October 14, 2011

For the past 15 years I served as president of San Diego State University. I sat in meetings and participated in votes about not just the academic life of the university but another huge aspect of university life: college sports. That experience leads me to recognize a few plain truths: College football is in a crisis; today’s system cannot fix itself. Indeed, no one on the inside of intercollegiate athletics can speak openly because too much is at stake. And taxpayers nationwide are harmed as a result.

The scrutiny of the media, Congress, the Justice Department and state attorneys general is warranted — and desperately needed — on the Bowl Championship Series. The BCS, the entity that controls college football’s four major bowls as well as its national championship game, has endless perverse incentives around its ESPN television contract, sponsorships, power and exclusivity.

National and state policymakers should care that college football is in crisis because taxpayers are on the hook. The vast majority of teams represent publicly funded institutions — from Ohio State and the University of Maryland to the Air Force Academy and Pittsburgh. Decisions made within the BCS system have a major effect on these schools.

Under current rules, college football’s postseason favors the “right” conferences and distributes revenue based on entitlement, not performance. For instance, in 2010 the Mountain West Conference, with the third-ranked team in the country, received approximately $10 million less than the Big East, which had no team ranked in the top 20. The BCS system siphons resources from schools in the “wrong” conferences, leaving taxpayers to make up large deficits from these schools’ athletic departments via state appropriations. College football should be about hard work, skill and determination, not about which conference one plays in.

But even if taxpayers’ concerns weren’t at issue, the mess that is college football is hurting student-athletes, fans and the schools themselves. Recent headlines (Arizona Republic: “BCS spending, gifts raise questions and criticism”; CNN.com: “College football season to start after scandal-marred summer”; Sports Illustrated: “Realignment’s musical chairs would leave several schools in the dust”) have shown a system corrupted by money, recruiting violations and upheavals in conference alignments.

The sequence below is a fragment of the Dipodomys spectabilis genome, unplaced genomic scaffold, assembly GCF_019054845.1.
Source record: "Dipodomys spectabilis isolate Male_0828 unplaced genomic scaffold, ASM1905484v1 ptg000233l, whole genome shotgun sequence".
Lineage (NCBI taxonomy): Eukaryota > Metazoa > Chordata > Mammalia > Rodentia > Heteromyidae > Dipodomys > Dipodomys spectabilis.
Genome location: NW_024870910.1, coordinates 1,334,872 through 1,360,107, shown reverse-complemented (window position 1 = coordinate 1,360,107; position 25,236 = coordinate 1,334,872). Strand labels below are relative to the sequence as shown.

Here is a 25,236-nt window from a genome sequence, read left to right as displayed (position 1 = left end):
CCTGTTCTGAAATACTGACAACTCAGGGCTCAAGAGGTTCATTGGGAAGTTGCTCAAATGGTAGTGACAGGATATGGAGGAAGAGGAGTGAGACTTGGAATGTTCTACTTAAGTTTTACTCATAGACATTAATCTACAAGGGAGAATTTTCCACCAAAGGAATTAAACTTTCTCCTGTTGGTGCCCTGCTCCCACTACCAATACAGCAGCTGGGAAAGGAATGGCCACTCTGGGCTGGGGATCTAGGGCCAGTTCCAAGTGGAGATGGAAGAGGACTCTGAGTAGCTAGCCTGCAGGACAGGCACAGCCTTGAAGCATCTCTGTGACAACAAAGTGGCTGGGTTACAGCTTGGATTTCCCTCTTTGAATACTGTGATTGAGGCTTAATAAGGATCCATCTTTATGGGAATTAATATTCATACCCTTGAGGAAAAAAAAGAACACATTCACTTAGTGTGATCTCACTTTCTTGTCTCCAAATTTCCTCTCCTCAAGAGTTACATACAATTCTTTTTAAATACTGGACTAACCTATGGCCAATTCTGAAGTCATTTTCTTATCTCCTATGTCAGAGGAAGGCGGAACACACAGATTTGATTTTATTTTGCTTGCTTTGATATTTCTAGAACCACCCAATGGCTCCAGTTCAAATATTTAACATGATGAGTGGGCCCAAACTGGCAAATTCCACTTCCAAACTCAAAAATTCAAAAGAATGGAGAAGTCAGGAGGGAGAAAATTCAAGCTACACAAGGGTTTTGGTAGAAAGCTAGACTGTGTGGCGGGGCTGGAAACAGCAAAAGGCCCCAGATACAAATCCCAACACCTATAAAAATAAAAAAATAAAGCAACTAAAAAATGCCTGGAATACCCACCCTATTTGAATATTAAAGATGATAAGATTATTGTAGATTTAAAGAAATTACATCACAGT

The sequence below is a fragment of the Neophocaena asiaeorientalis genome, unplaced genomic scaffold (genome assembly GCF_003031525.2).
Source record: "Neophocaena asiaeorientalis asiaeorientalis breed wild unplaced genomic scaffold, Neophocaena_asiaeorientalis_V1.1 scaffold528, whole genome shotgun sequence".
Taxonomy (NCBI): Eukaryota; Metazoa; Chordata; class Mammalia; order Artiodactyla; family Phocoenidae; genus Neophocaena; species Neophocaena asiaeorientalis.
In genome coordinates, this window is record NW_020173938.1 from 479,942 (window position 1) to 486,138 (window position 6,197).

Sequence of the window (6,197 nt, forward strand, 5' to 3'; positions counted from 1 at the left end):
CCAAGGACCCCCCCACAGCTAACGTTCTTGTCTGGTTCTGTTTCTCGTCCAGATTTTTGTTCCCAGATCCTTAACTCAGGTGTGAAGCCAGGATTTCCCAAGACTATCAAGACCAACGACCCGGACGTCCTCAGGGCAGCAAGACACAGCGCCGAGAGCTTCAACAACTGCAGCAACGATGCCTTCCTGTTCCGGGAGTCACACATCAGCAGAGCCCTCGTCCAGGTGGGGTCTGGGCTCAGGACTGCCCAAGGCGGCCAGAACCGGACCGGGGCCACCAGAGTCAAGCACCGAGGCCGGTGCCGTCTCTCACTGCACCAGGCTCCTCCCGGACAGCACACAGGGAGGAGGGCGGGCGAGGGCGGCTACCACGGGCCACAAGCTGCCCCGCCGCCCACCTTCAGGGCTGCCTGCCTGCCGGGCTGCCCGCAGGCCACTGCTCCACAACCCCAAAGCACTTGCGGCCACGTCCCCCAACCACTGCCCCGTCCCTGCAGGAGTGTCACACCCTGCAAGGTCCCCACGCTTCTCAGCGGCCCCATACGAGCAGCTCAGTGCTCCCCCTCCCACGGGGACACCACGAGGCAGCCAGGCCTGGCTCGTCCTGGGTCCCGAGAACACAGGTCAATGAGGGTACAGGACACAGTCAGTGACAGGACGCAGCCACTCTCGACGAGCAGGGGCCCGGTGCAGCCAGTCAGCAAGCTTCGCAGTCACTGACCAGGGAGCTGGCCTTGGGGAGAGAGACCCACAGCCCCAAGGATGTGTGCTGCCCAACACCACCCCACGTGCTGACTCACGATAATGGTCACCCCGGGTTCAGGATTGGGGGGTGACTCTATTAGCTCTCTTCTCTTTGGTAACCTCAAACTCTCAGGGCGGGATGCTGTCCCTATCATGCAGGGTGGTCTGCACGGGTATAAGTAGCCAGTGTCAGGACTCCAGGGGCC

Worse, the problems are spilling over from football to other sports. If you have read about Syracuse, Pittsburgh, Texas, Texas A&M, Oklahoma, Oklahoma State or any of the other schools planning or rumored to be considering switches from one conference to another — tumultuous changes revealed in just the past few weeks — then you know that football runs the risk of marring all college sports. That’s because when a football team switches conferences, all athletic teams at the school switch. In other words, with one decision many dominoes fall. March Madness? If “super conferences” are created and separate from the NCAA, the contest’s form will be jeopardized. Long-standing rivalries between two state institutions? Very possibly no more. Women’s basketball? No one’s asked for their opinion.

What’s going on here?

As in all situations of coercion, the victims are afraid to speak. University presidents by and large are not the villains here; the BCS forces good people to make bad choices. Many of us believe that the BCS is in violation of antitrust laws. But that is for the Justice Department and others to examine. The reality the past few years is that undefeated football teams (Auburn, Boise State, TCU and Utah) can’t play for the national championship, and thus lose prestige and needed financial rewards, because a cartel stands in the way. At minimum, this raises significant public policy questions. Even President Obama has noted the unfairness of the system.

Those who have watched this unfolding drama of musical chairs see its importance not only to the football team but to all sports at a school. We understand that our nation’s college sports teams are not facing a conference realignment problem but a systemic problem.

It is one thing to see that college football is a mess; it is another to understand why, what the panoply of consequences are and what can be done about it. Much hangs in the balance: student-athletes, taxpayer dollars, scholarship funds, and the integrity of the sport itself. The Justice Department and others cannot blow the whistle too soon. Fixing college football, and in particular its postseason, is the right thing to do for America’s game.

The writer retired in July as president of San Diego State University, a school that does not automatically qualify for BCS games. During his tenure, he served on the BCS Presidential Oversight Committee and was a member of the NCAA board of directors.